Final Destination: Leave Your Brain at the Door, Lest ye be Impaled

Today I saw The Final Destination.  I told myself that it was because I’d been dying to see one of the new live-action 3D flicks that were out, but I cannot deny, it is truly because I am a sucker for bad films.  Yes, all those films that everyone just loves to hate, I plain love.

So, if you’re thinking of seeing this movie, remember to check your brain at the door (round about the same time as they give you the 3D glasses).  Things like plot, character development, or dialogue have been eschewed in favour of gory stunts that can only be rivalled by the Saw franchise for graphicness and number of sequels.

If you haven’t seen any of the previous 3 movies, the premise basically goes: hot, young teens are at some public event, when one has a premonition that something terrible is about to happen and everyone is going to die.  Panicking, they flee the scene, just in time to save their lives, and the lives of few lucky idiots that for some reason believed the guy freaking out like the apocalypse is almost here.

But death, being death, isn’t going to take this shit from some upstart kids.  Having messed with his grand design to murder us all, death goes on a joyous spree of plotting the demise of the survivors in a manner that can only be described as gloriously ludicrous.  And, you know, after being death since the beginning time, I’d be utterly bored with people dying in conventional manners too.

* * *

In the newest installment, we see our four plucky heroes at a race track, when one has a premonition that there is going to be a car crash.  As a plot device, these premonitions are what I can only call “glorious”.  For one, the writers can reuse entire scenes; and quite frankly, it seems like they struggled enough with what they did write, so lets call this a plus, okay?  For two, it means that any character that gets killed in a premonition gets an instant “reset” so we can see them get killed all over again.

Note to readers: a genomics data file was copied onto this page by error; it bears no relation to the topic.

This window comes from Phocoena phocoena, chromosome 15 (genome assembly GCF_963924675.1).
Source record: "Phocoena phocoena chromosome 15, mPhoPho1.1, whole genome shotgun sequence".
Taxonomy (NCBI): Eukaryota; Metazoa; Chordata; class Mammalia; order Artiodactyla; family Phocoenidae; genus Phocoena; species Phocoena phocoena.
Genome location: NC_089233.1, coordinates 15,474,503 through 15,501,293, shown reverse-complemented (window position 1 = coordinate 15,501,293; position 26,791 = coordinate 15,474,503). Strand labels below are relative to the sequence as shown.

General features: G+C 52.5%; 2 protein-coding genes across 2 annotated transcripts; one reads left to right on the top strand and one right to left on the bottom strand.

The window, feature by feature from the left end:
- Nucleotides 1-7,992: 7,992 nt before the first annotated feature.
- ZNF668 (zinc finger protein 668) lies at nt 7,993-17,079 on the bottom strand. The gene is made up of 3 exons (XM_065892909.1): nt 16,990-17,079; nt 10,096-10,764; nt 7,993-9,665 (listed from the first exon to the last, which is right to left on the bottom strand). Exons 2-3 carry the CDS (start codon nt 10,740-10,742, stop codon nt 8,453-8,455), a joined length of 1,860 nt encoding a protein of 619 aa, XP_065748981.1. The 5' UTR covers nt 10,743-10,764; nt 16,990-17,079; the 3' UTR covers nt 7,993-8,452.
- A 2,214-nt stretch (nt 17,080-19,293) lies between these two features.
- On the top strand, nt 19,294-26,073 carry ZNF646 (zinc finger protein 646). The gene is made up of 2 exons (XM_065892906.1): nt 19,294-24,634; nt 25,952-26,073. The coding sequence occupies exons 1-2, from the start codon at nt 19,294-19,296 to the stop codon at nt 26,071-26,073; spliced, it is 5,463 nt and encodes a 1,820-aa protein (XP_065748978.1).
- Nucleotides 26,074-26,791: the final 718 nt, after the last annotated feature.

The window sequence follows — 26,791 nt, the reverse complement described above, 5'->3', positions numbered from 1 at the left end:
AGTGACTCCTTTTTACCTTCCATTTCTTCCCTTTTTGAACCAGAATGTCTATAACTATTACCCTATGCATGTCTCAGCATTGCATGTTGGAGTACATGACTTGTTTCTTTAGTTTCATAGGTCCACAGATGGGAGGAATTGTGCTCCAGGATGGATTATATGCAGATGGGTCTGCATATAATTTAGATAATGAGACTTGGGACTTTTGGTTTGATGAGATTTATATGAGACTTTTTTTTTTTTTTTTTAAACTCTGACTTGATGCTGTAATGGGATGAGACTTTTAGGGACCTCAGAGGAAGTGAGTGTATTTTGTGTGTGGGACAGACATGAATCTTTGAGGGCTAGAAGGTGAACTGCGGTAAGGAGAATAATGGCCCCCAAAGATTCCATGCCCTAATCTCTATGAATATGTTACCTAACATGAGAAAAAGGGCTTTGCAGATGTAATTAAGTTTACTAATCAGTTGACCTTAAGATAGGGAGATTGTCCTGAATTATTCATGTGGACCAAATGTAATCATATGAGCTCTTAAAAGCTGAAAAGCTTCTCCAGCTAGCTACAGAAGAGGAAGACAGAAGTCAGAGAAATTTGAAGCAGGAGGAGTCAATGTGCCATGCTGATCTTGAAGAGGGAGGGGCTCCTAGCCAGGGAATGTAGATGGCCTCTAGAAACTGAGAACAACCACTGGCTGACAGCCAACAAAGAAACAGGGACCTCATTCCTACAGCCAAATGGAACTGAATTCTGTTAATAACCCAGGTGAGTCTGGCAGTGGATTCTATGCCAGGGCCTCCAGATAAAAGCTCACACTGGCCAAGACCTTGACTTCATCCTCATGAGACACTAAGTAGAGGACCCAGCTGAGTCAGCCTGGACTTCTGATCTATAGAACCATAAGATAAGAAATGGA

Granted, there are some issues with the writing and the delivery.  In the beginning of the movie one of the characters claims that even if the cars crash, they’ll be fine because there’s a fence for spectator safety.  What?  That fence?  The chain-link one?  Sure.  You keep on believing that hun.  However, the point of this movie is to see people being crushed to death by flying car engines, not witty or clever conversation, so it’s probably best to just listen enough to catch the meaning, and otherwise forget people are talking.

The 3d is still not perfect.  You’ll be walking away from even the best of them (Disney-Pixar’s UP) with a headache, and in live-action it does seem a little contrived in places.  It seems that the ability to create 3d effects is not limited per se, but rather that it might be a little to complex to create “true depth”.  In most of the scenes, there appear to be three clear layers, of which the nearest is stunning to look at, but the other layers give the whole deal the over-all effect of a magic-eye picture.

You might recall that one of my praises of recent 3D movies is that they have treated the 3d with respect and a subtle, deft touch.  The Final Destination has taken the opposite approach.  This is a glorious adventure in the realm of making everything leap out of the screen at you, the likes of which hasn’t been seen since the less-than-great Shrek 3D adventure shunted the joyous Marvin the Martin 3d movie from the special cinema at Movie World.

In the first few minutes of this movie, I winced no less than three times before I got control over my “oh my God it’s coming right at me!” reflex.

* * *

All in all, this movie is a an awesome way to spend a few hours, so long as you’re not horribly picky about thinks like whether or not the dialogue is laughable, and are content to let it string together a series of utterly improbably, but highly entertaining* death sequences.

* Assuming your definition of “highly entertaining” means watching someone be impaled on an eye-jabbingly 3d spike.


~ by ghostwolfe on October 15, 2009.

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